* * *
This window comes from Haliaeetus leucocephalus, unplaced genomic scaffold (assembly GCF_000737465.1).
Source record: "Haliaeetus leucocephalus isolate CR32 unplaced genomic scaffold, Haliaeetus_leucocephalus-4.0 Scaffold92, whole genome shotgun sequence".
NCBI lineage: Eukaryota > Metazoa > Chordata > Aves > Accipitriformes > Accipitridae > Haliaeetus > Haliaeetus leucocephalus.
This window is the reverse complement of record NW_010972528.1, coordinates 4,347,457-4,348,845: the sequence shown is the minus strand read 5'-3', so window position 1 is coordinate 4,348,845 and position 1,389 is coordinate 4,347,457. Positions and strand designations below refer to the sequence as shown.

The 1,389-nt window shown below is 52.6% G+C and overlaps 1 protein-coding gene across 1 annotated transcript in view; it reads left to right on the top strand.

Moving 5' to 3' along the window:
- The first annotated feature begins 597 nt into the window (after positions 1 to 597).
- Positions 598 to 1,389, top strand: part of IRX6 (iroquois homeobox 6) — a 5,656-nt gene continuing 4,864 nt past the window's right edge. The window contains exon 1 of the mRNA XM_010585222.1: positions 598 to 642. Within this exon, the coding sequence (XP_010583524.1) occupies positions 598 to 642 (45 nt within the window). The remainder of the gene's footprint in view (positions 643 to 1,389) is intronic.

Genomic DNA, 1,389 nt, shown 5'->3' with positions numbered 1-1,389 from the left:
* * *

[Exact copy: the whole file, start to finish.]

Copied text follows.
This window comes from Haliaeetus leucocephalus, unplaced genomic scaffold (assembly GCF_000737465.1).
Source record: "Haliaeetus leucocephalus isolate CR32 unplaced genomic scaffold, Haliaeetus_leucocephalus-4.0 Scaffold92, whole genome shotgun sequence".
NCBI lineage: Eukaryota > Metazoa > Chordata > Aves > Accipitriformes > Accipitridae > Haliaeetus > Haliaeetus leucocephalus.
This window is the reverse complement of record NW_010972528.1, coordinates 4,347,457-4,348,845: the sequence shown is the minus strand read 5'-3', so window position 1 is coordinate 4,348,845 and position 1,389 is coordinate 4,347,457. Positions and strand designations below refer to the sequence as shown.

The 1,389-nt window shown below is 52.6% G+C and overlaps 1 protein-coding gene across 1 annotated transcript in view; it reads left to right on the top strand.

Moving 5' to 3' along the window:
- The first annotated feature begins 597 nt into the window (after positions 1 to 597).
- Positions 598 to 1,389, top strand: part of IRX6 (iroquois homeobox 6) — a 5,656-nt gene continuing 4,864 nt past the window's right edge. The window contains exon 1 of the mRNA XM_010585222.1: positions 598 to 642. Within this exon, the coding sequence (XP_010583524.1) occupies positions 598 to 642 (45 nt within the window). The remainder of the gene's footprint in view (positions 643 to 1,389) is intronic.

Genomic DNA, 1,389 nt, shown 5'->3' with positions numbered 1-1,389 from the left: